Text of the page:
Geiger’s Covered Bridge is noticeably different from other covered bridges. While the roofline remains the same, the entrances to the bridge have notches that almost look like wings. I can’t find any information on the reason for this, but it does give the bridge a very unique look as you approach it.
Geiger’s Covered Bridge is located at the follow coordinates: 40.646786, -75.623031. The small parking area here is a good jumping off point to do the 2.7-mile easy hiking loop that runs along Jordan Creek to Schlicher’s Covered Bridge and back.
Rex’s Covered Bridge
A few miles downstream from the two covered bridges in Trexler Nature Preserve is Rex’s Covered Bridge. Crossing 116 feet over Jordan Creek, this bridge is quite beautiful and was built in 1858.
Unlike the other five covered bridges in Lehigh County, Rex’s Covered Bridge is not located in a park, and is, unfortunately, surrounded by private property. This makes getting a good view of the bridge rather challenging, but there is still enough of a view to make visiting worthwhile.
There is a small pull off large enough for a couple of cars at the following coordinates: 40.634834, -75.613196.
Wehr’s Covered Bridge
Of all the covered bridges in Lehigh County, Pennsylvania, Wehr’s Covered Bridge might be in the most scenic setting. Located at the western end of Covered Bridge Park, this 128-foot long bridge crosses over Jordan Creek just downstream of a small dam, which provides a very scenic man-made waterfall along the creek.
Shortly after the bridge was built in 1841, a stone gristmill was built on the northern bank of the creek. Eventually this gristmill was owned by William Wehr, giving the bridge and the dam their names.
The park around the bridge is a great place to walk around and even has some picnic tables and a grill or two if you want to bring snacks or a meal for your trip. I especially enjoyed the scenic stone walls along the creek just downstream of the bridge.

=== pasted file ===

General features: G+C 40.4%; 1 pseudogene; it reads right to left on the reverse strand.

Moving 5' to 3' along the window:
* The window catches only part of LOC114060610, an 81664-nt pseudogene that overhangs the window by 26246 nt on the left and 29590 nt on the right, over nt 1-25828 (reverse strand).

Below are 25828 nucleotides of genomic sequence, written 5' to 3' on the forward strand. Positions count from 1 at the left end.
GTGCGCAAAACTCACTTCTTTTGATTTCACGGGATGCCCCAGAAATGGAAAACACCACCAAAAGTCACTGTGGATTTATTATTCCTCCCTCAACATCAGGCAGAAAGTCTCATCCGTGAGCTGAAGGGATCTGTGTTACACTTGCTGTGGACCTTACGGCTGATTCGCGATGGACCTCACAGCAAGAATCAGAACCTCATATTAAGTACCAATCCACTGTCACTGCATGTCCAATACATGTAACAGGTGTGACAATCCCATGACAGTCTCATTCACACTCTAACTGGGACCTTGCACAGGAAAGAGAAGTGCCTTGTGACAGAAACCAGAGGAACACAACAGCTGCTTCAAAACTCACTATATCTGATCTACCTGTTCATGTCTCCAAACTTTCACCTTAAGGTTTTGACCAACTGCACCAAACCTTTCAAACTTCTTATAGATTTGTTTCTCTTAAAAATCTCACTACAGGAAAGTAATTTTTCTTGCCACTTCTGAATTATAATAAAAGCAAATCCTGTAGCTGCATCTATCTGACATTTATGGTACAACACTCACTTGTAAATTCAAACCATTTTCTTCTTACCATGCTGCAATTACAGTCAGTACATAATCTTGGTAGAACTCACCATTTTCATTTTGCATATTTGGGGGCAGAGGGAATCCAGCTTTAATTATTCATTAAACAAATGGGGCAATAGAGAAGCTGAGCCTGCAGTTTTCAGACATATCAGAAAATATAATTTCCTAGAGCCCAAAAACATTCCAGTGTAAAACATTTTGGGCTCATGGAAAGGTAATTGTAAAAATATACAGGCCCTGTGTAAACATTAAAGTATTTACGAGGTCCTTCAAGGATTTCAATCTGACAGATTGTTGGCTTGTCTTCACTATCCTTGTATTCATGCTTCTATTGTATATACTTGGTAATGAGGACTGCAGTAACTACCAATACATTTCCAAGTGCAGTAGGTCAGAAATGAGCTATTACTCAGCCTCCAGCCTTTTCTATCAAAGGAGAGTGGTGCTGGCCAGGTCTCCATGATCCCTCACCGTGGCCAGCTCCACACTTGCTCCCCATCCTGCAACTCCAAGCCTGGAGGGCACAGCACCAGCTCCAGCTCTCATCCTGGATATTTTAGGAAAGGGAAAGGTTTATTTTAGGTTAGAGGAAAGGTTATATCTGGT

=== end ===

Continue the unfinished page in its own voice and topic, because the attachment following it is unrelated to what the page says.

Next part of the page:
There is a nice parking area next to the park office, which can be found at the following coordinates: 40.628178, -75.569601.
Manasses Guth Covered Bridge
Located about a mile downstream from Wehr’s Covered Bridge is Manasses Guth Covered Bridge. This bridge spans 108 feet over Jordan Creek. This is the last of the five covered bridges along this waterway before it flows into the Lehigh River in Allentown. A bridge was originally built in this location in 1858, but the bridge you see today dates from 1882 after the original had to be replaced after burning down.
This bridge is also located in Covered Bridge Park, but at the park’s eastern end.
The bridge was named for Manasses Guth, who lived in the stone house that is still standing next to the bridge. Just downstream from the bridge there appears to be a lime kiln, but the snow and unknown property lines kept me from investigating.
Unlike most of the other covered bridges in Lehigh County, Manasses Guth Covered Bridge looks somewhat in need of being repainted. However, the flaking paint gives the bridge a bit of character that is sometimes lacking from bridges with more pristine paint jobs.
There is a large parking area next to this covered bridge, which can be found at the following coordinates: 40.629598, -75.553367.
Bogert’s Covered Bridge
Bogert’s Covered Bridge is notable among the other covered bridges of Lehigh County for several reasons. First, it crosses Little Lehigh Creek, making it the only bridge that doesn’t cross Jordan Creek. It is also the only one that isn’t open to cars. Lastly, it’s the longest of the bridges at 145 feet.
Built in 1841, the same year as Wehr’s Covered Bridge, Bogert’s Covered Bridge is among the oldest in the state. Interestingly, it was originally built without a single nail or piece of iron, something that is quite rare among surviving covered bridges in Pennsylvania.
Since being damaged in 1956, the bridge is no longer in use and is tucked away next to a very busy four-lane road. On the cold Sunday morning in February that I visited, I had all the other bridges to myself. However, at Bogert’s Covered Bridge, the park around the bridge was quite busy because of the many nice trails in the area.
The parking area is a nice size and can be found at the following coordinates: 40.568758, -75.498408.
[Need help using the coordinates in this guide? Click here for information.]